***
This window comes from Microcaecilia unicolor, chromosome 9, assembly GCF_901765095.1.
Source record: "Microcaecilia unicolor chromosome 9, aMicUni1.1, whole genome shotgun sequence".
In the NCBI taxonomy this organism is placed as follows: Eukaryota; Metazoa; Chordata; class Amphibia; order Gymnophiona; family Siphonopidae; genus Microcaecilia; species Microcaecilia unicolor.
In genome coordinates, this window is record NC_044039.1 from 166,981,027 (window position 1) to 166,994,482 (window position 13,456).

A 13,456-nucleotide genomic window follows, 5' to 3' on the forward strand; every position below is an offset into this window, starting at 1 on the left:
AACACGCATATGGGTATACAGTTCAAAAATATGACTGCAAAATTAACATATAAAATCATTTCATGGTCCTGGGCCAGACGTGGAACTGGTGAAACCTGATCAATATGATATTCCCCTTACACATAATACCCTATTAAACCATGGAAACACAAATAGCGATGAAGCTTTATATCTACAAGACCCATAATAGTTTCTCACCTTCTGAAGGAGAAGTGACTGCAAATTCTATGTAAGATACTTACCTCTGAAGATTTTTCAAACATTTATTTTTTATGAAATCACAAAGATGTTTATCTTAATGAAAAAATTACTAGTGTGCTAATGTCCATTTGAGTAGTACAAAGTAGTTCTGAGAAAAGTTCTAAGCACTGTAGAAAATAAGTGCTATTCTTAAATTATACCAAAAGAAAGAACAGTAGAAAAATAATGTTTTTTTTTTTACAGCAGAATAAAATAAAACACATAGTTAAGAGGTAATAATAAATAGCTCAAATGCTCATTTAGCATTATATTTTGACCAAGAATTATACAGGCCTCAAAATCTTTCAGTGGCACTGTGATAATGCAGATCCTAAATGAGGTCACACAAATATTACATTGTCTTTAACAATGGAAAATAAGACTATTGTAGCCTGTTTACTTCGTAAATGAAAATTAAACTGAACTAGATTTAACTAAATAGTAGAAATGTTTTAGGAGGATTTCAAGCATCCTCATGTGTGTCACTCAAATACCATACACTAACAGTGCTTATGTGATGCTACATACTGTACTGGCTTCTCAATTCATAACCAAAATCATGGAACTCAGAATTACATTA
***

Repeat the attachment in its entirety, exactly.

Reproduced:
This window comes from Microcaecilia unicolor, chromosome 9, assembly GCF_901765095.1.
Source record: "Microcaecilia unicolor chromosome 9, aMicUni1.1, whole genome shotgun sequence".
In the NCBI taxonomy this organism is placed as follows: Eukaryota; Metazoa; Chordata; class Amphibia; order Gymnophiona; family Siphonopidae; genus Microcaecilia; species Microcaecilia unicolor.
In genome coordinates, this window is record NC_044039.1 from 166,981,027 (window position 1) to 166,994,482 (window position 13,456).

A 13,456-nucleotide genomic window follows, 5' to 3' on the forward strand; every position below is an offset into this window, starting at 1 on the left:
AACACGCATATGGGTATACAGTTCAAAAATATGACTGCAAAATTAACATATAAAATCATTTCATGGTCCTGGGCCAGACGTGGAACTGGTGAAACCTGATCAATATGATATTCCCCTTACACATAATACCCTATTAAACCATGGAAACACAAATAGCGATGAAGCTTTATATCTACAAGACCCATAATAGTTTCTCACCTTCTGAAGGAGAAGTGACTGCAAATTCTATGTAAGATACTTACCTCTGAAGATTTTTCAAACATTTATTTTTTATGAAATCACAAAGATGTTTATCTTAATGAAAAAATTACTAGTGTGCTAATGTCCATTTGAGTAGTACAAAGTAGTTCTGAGAAAAGTTCTAAGCACTGTAGAAAATAAGTGCTATTCTTAAATTATACCAAAAGAAAGAACAGTAGAAAAATAATGTTTTTTTTTTTACAGCAGAATAAAATAAAACACATAGTTAAGAGGTAATAATAAATAGCTCAAATGCTCATTTAGCATTATATTTTGACCAAGAATTATACAGGCCTCAAAATCTTTCAGTGGCACTGTGATAATGCAGATCCTAAATGAGGTCACACAAATATTACATTGTCTTTAACAATGGAAAATAAGACTATTGTAGCCTGTTTACTTCGTAAATGAAAATTAAACTGAACTAGATTTAACTAAATAGTAGAAATGTTTTAGGAGGATTTCAAGCATCCTCATGTGTGTCACTCAAATACCATACACTAACAGTGCTTATGTGATGCTACATACTGTACTGGCTTCTCAATTCATAACCAAAATCATGGAACTCAGAATTACATTA